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The Sleep of Reason Produces Monsters (detail), Francisco Goya (Courtesy: The Nelson-Atkins Museum of Art, Kansas City, Missouri)

Why Managers Forgive Ethical Lapses of Tired Employees

Idea posted: September 2018
  • CSR & Governance
  • Leadership & Change
  • Learning & Behaviour

Managers tend to excuse and forgive ethical lapses by employees who are fatigued or depleted, a new study shows — although if the employees brought the fatigue on themselves (such as from watching a late night sporting event rather than working late), managers are less forgiving.

Idea #715
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Arshile Gorky Fiorello La Guardia at the opening of the Federal Art Gallery (Source: Wikimedia Commons)

How Conducting Appraisals Well Builds Ethical Behaviour

Idea posted: March 2014
  • CSR & Governance
  • Leadership & Change
  • Learning & Behaviour

The annual appraisal interview has a lasting impact on the perceptions and attitudes of employees. Treat people with respect and you encourage the kinds of behaviours that create value for shareholders and stakeholders. Get the interview wrong, on the other hand, and you put the organization at increased risk.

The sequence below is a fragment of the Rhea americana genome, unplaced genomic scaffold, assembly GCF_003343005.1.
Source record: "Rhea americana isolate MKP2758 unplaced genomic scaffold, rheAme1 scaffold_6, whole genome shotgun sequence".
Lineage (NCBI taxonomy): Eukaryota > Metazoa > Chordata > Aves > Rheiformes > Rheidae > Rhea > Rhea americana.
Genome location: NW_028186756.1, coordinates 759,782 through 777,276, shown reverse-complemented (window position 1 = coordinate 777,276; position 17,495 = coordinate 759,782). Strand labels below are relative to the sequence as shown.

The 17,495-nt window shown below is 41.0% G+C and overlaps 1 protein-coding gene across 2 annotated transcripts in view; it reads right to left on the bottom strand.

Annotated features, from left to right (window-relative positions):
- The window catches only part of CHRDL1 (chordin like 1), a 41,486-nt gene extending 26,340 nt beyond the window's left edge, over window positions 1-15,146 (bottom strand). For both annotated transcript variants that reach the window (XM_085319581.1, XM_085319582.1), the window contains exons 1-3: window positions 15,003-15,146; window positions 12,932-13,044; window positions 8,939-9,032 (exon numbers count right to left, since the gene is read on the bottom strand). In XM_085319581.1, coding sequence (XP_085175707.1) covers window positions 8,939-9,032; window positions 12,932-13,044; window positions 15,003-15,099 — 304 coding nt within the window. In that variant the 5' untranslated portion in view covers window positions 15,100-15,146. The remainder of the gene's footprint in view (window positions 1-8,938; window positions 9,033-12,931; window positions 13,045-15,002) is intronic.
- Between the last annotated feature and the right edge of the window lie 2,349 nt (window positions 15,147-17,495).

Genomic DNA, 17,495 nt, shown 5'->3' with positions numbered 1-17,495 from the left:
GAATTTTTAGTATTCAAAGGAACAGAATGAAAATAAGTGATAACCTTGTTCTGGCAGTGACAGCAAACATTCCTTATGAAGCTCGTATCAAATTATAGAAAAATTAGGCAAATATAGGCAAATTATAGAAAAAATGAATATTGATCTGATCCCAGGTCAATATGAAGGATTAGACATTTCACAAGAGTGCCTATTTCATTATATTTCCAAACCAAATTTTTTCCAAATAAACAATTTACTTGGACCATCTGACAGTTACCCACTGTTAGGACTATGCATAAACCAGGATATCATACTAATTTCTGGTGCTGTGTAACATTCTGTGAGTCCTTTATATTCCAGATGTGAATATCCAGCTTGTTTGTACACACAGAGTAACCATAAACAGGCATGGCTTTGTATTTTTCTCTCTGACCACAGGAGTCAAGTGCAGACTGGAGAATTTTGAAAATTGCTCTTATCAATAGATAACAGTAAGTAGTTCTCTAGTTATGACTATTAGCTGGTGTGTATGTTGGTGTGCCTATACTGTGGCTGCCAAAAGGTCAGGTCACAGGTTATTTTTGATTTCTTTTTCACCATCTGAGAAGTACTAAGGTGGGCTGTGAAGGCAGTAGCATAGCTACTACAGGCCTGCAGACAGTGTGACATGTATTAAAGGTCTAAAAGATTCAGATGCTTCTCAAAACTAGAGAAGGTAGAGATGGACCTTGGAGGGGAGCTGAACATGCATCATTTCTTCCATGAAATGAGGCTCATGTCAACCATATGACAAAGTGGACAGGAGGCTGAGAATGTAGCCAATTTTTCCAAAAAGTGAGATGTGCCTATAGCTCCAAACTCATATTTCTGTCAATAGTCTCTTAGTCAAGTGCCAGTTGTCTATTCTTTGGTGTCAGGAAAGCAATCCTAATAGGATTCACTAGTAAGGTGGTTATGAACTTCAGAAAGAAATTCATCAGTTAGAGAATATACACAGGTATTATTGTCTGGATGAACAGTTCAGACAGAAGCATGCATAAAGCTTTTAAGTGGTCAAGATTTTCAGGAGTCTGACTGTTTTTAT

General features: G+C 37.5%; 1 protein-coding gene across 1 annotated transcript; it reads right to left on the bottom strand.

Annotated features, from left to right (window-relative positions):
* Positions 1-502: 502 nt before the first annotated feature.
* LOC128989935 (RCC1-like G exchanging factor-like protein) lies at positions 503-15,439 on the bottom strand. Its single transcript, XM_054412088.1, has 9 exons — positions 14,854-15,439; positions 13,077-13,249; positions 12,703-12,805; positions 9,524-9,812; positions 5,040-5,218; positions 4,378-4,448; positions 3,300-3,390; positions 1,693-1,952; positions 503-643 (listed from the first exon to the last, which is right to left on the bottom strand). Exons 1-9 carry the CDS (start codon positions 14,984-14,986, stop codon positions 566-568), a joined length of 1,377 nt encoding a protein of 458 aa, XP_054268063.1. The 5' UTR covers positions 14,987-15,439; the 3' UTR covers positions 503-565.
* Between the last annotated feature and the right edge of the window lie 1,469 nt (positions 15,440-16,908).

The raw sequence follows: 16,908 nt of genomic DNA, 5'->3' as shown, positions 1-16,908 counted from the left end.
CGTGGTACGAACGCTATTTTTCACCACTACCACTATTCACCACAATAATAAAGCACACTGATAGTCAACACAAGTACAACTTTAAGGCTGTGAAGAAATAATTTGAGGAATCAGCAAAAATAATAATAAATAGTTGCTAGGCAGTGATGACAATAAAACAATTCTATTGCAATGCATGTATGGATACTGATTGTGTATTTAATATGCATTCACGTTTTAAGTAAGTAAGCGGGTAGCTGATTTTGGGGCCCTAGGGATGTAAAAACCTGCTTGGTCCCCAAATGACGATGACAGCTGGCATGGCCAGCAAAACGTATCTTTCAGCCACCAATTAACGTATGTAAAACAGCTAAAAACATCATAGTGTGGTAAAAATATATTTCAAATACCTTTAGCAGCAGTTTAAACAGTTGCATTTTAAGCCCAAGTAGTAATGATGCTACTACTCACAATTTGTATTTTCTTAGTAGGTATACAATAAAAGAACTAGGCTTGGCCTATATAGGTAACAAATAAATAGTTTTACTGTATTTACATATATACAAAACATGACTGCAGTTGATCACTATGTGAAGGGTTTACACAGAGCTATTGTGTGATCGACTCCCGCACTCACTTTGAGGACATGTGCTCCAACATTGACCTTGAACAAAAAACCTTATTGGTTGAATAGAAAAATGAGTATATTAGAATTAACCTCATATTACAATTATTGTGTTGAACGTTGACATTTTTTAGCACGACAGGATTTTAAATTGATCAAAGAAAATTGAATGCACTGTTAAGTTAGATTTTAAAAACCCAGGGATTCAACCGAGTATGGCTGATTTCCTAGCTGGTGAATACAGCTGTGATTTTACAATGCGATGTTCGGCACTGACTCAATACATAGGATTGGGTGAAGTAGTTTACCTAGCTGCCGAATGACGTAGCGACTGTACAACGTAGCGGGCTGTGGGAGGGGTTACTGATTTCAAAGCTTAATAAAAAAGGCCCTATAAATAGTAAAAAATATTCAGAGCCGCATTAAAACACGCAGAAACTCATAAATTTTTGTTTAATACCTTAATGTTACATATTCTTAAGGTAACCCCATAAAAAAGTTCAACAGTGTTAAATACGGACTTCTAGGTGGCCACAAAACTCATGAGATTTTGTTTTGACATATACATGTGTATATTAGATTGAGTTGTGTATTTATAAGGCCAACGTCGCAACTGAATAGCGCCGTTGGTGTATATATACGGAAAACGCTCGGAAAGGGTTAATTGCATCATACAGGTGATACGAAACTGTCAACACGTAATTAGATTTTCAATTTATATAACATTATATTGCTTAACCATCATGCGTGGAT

Idea #350
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Changing Attitudes to Business Ethics: Insights from South Africa

Idea posted: February 2014
  • CSR & Governance
  • Leadership & Change
  • Learning & Behaviour
  • Marketing
  • Operations

The past 20 years or so have seen a marked change in attitudes towards ethics among South African business-school students. Recent MBA graduates have stronger opinions on what is ‘wrong’ and what is ‘right’ business behaviour and are more likely to think in terms of moral absolutes. This has significant implications for business schools and educators — and for companies and employers.

Idea #319
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Hillary and Tenzing conquer Everest, 1953

Virtuousness: Beyond Mere Ethical Leadership

Idea posted: February 2013
  • Leadership & Change
  • Learning & Behaviour

Responsible leadership is often thought of as ethical leadership – and indeed it should be. Virtuousness is an important and powerful second aspect of responsible leadership that has sometimes been ignored. Unlike ethics, virtuousness in the leadership context leads to two important outcomes: a fixed point for coping with change, and organizational benefits that may otherwise have never been achieved.

Idea #031
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